Federal officials have declared a shortage in Lake Mead, the largest reservoir in the country that serves tens of millions of residents in the West and northern Mexico, amid a historic decadeslong "megadrought" in the region.
The Bureau of Reclamation announced the first-ever water shortage for the lower Colorado River basin on Monday, which will prompt a reduction in water releases to Arizona, Nevada and Mexico in 2022 to make sure there is enough water in the reservoir to keep generating power and provide water for essential uses.
Lake Mead will be under a Tier 1 shortage, meaning that starting next year, Arizona will receive about 18% less water from the Colorado River than in a typical year. Nevada's water allowance will be reduced by about 7%, and Mexico's by about 5%, according to the Bureau of Reclamation. States, local agencies, tribes and water users will negotiate which users see the most reductions.
In Arizona, for example, farmers will bear the brunt of the reductions, while cities and one tribe will see small reductions under the state's drought contingency plan, though some have also made voluntary efforts to reduce water use.
The impacts of the water cuts to Central Arizona farmers will be serious and representatives from the irrigation districts anticipate as much as 30% of the farmland in Pinal County could be left unplanted next year, Kevin Moran, senior director of the Colorado River Program for the Environmental Defense Fund, told ABC News.
He said that it will be crucial for states and water users to continue to work together to adapt and conserve as much of the watersheds out west as possible to prepare for worsening conditions in the future.
"I think it's a wake up call for everyone that we need to start planning for the river that scientists tell us we're probably going to have not the one we remember or might wish for," he said.
The reservoir hit its lowest water levels in history this summer, the bureau announced in June. The Colorado River system currently has only 40% of the amount of water it can store, down from 49% last year.
The lowering water levels in several reservoirs in the West have been exacerbated by severe drought, meaning less snowpack to feed into rivers, streams and lakes in areas surrounding the mountains. And what little runoff there is from snow in the spring is immediately sopped up by the arid soil before it can reach important bodies of water.
After 22 years of drought conditions, the water levels at the Hoover and Glen Canyon Dam reservoirs hit the lowest water levels since they were filled, Interior Assistant Secretary for Water and Science Tanya Trujillo told reporters in a press briefing Monday.
"We are seeing the effects of climate change in the Colorado River Basin through extended drought, extreme temperatures, expansive wildfires, and in some places flooding and landslides, and now is the time to take action to respond to them," Trujillo said.
The Bureau of Reclamation, states, tribes, and water users have been planning for drought conditions to become more severe and created contingency plans on who would have their water allowance reduced first. In addition to helping farmers and other water users voluntarily reduce water use.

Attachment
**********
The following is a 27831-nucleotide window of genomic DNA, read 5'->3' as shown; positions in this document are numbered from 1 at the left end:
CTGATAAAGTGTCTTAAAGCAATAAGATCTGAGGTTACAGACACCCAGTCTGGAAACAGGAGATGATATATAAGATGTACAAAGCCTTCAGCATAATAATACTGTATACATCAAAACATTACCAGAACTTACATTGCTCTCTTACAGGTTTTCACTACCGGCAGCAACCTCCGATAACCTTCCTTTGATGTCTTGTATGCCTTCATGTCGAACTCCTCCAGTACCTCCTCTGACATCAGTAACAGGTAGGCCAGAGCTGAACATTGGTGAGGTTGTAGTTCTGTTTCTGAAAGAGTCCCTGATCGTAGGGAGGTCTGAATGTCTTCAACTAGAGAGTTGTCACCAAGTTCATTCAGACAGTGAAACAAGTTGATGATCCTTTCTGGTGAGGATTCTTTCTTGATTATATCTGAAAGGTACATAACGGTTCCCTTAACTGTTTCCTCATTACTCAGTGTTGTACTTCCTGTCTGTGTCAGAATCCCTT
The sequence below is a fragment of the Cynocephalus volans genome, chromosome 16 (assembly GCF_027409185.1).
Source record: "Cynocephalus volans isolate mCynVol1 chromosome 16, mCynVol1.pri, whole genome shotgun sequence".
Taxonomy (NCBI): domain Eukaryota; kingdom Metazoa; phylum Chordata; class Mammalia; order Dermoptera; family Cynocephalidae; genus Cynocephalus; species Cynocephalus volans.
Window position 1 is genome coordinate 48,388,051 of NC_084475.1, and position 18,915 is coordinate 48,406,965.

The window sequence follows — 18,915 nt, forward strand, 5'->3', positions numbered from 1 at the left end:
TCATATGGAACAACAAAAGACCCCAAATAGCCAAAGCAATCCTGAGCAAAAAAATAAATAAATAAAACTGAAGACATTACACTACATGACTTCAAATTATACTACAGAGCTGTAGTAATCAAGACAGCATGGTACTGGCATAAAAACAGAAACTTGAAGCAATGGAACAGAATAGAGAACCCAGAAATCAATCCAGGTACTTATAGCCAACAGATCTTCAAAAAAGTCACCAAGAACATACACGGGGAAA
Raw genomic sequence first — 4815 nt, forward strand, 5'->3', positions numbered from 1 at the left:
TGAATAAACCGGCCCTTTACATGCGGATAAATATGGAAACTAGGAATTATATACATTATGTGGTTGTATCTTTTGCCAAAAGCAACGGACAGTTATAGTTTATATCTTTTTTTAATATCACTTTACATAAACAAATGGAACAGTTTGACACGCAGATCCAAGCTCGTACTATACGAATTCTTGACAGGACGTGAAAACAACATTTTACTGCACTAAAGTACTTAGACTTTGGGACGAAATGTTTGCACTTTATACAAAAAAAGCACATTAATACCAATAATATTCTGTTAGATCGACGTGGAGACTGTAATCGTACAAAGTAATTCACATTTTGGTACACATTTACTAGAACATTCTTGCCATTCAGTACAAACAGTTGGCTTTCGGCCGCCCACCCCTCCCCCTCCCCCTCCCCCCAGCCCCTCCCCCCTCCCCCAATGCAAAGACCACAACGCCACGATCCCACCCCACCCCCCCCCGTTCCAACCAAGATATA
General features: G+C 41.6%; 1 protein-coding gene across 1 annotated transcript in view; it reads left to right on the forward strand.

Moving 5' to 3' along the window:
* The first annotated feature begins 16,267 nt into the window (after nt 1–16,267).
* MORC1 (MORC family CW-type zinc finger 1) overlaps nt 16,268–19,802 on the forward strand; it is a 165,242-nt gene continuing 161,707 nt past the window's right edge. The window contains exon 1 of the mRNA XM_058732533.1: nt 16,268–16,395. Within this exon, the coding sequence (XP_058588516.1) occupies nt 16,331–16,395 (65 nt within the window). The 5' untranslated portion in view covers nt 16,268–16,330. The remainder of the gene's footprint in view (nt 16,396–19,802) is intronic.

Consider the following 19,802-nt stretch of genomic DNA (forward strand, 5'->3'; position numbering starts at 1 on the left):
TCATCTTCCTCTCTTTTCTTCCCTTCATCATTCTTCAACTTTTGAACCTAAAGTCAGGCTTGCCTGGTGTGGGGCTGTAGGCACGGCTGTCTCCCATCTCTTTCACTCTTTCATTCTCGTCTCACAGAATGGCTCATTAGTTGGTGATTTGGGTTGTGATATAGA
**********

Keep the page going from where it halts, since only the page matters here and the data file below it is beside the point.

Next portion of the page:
Levels of Lake Mead are projected to hit a level that could require additional cuts in July 2023. State officials said they will have to make difficult decisions to adapt to more limited water resources going into the future and that states will need to work together to come up with innovative solutions, according to the new analysis released by the Bureau of Reclamation.
"Today's Colorado River hydrology is not the same hydrology this basin knew a century ago. Every community, every sector, every industry that uses Colorado River water must do more to conserve and protect this critical water resource upon which 40 million Americans depend," said John Entsminger, general manager of the Southern Nevada Water Authority.
Tom Buschatzke, director of the Arizona Department of Water Resources, called the declaration and projections a "serious turn of events" but not a crisis, saying the state and stakeholders can make changes to limit water usage into the future.
"The challenge before us, to help protect the lake further and to protect 1020 elevation will be daunting, but we can and will address these issues, and be successful together in partnership," he said.
But the conditions have worsened faster than expected, prompting the shortage declaration this year and possibly more reductions and actions in the future if drought conditions continue.
"The announcement today is a recognition that the hydrology that was planned for years ago but we hoped we would never see, is here," said Bureau of Reclamation Deputy Commissioner Camille Touton.
Moran said the shortage declaration shows the river is "ground zero" for climate change in the US.
"We're seeing the impact of climate change and the interconnected crises of drought, wildfires and extreme heat, and we need to adapt on an accelerated basis to those impacts," he told ABC News.
Moran added that he thinks the world is at a point of "accelerated climate change" that is forcing them to "grapple with the health of the hydrologic system and what it can actually sustain."
"We're having to face that in ways we have, we have been able to avoid, at least in significant ways until now," he added.
But Moran said the Bureau of Reclamation and water users were able to come together to plan for this water shortage, adding that "failure is not an option" going forward.